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Publication numberUS5810263 A
Publication typeGrant
Application numberUS 08/695,391
Publication dateSep 22, 1998
Filing dateAug 12, 1996
Priority dateAug 12, 1996
Fee statusPaid
Publication number08695391, 695391, US 5810263 A, US 5810263A, US-A-5810263, US5810263 A, US5810263A
InventorsRobert D. Tramm
Original AssigneeGrinnell Corporation
Export CitationBiBTeX, EndNote, RefMan
External Links: USPTO, USPTO Assignment, Espacenet
Deflector for horizontal-type fire sprinklers
US 5810263 A
Abstract
A horizontal-type fire protection sprinkler has a body defining an orifice and outlet for flow of fluid from a source, and a deflector disposed generally along an axis of the orifice and positioned for impingement of the flow of fluid from the outlet thereupon. The deflector has a generally vertical portion and a generally horizontal flow confining element. A substantial portion of the generally horizontal flow confining element is disposed relatively closer to the orifice than the generally vertical portion.
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Claims(28)
What is claimed is:
1. A horizontal-type fire protection sprinkler comprising a body defining an orifice having a generally horizontal axis and an outlet for flow of fluid from a source, and a deflector disposed in intersection with said generally horizontal axis of said orifice and positioned for impingement of the flow of fluid from said outlet thereupon, said deflector comprising a generally vertical portion and a generally horizontal flow confining element, a substantial portion of said generally horizontal flow confining element being disposed relatively closer to said orifice than said generally vertical portion.
2. The horizontal-type fire protection sprinkler of claim 1, wherein said generally horizontal flow confining element comprises a centrally located major segment disposed, in the installed condition of said horizontal-type fire protection sprinkler, at an acute angle to the horizontal.
3. The horizontal-type fire protection sprinkler of claim 2, wherein said acute angle to the horizontal is about 45 or less.
4. The horizontal-type fire protection sprinkler of claim 3, wherein said acute angle to the horizontal is between about 10 and 45.
5. The horizontal-type fire protection sprinkler of claim 4, wherein said acute angle to the horizontal is about 25.
6. The horizontal-type fire protection sprinkler of claim 1, wherein said generally vertical portion and a generally horizontal flow confining element of said deflector are integrally formed from a single piece of material.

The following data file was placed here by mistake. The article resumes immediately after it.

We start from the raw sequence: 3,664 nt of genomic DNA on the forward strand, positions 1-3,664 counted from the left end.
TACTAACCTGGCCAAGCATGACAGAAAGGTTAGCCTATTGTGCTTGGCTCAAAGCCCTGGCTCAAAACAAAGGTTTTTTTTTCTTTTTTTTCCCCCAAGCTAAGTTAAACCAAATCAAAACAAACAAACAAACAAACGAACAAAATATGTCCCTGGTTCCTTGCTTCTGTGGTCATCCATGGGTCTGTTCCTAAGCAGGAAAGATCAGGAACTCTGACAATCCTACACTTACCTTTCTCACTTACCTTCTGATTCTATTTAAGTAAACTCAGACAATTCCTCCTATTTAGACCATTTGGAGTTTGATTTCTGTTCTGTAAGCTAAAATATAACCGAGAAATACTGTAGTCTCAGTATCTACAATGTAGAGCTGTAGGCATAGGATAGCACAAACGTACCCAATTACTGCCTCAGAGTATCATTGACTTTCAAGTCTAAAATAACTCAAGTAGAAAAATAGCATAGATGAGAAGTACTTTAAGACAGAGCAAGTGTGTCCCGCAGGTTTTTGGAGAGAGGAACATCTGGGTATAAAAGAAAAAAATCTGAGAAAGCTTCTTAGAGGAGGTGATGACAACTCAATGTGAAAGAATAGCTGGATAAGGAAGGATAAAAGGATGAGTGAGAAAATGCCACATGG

7. The horizontal-type fire protection sprinkler of claim 1, wherein said generally horizontal flow confining element is attached to said generally vertical portion by at least two support members.
8. The horizontal-type fire protection sprinkler of claim 7, wherein said support members are generally vertical.
9. The horizontal-type fire protection sprinkler of claim 7, wherein said generally horizontal flow confining element is attached to said generally vertical portion by three support members.
10. The horizontal-type fire protection sprinkler of claim 9, wherein said support members are generally vertical.
11. The horizontal-type fire protection sprinkler of claim 7, 8, 9 or 10, wherein said generally horizontal flow confining element comprises a centrally located major segment defining a leading edge essentially coincident with uppermost edges of said support members closest to said outlet.
12. The horizontal-type fire protection sprinkler of claim 1 or 7, wherein said generally vertical portion defines an inside deflector surface opposing flow of fluid from said outlet and said generally horizontal flow confining element has a leading edge downstream located along a downstream extremity disposed generally in a plane with said inside deflector surface of said generally vertical portion of said deflector.
13. The horizontal-type fire protection sprinkler of claim 12, wherein said leading edge, in the installed condition of said horizontal-type fire protection sprinkler, is located generally above said axis of said orifice.
14. The horizontal-type fire protection sprinkler of claim 13, wherein said leading edge, in the installed condition of said horizontal-type fire protection sprinkler, is located between about 0.25 inch and 0.55 inch above said axis of said orifice.
15. The horizontal-type fire protection sprinkler of claim 14, wherein said leading edge, in the installed condition of said horizontal-type fire protection sprinkler, is located about 0.35 inch above said axis of said orifice.
16. A horizontal-type fire protection sprinkler comprising a body defining an orifice having a generally horizontal axis and an outlet for flow of fluid from a source, and a deflector disposed in intersection with said generally horizontal axis of said orifice and positioned for impingement of the flow of fluid from said outlet thereupon, said deflector comprising a generally vertical portion and a generally horizontal flow confining element attached to said generally vertical portion by at least three support members having inside surfaces opposing flow of fluid from said outlet.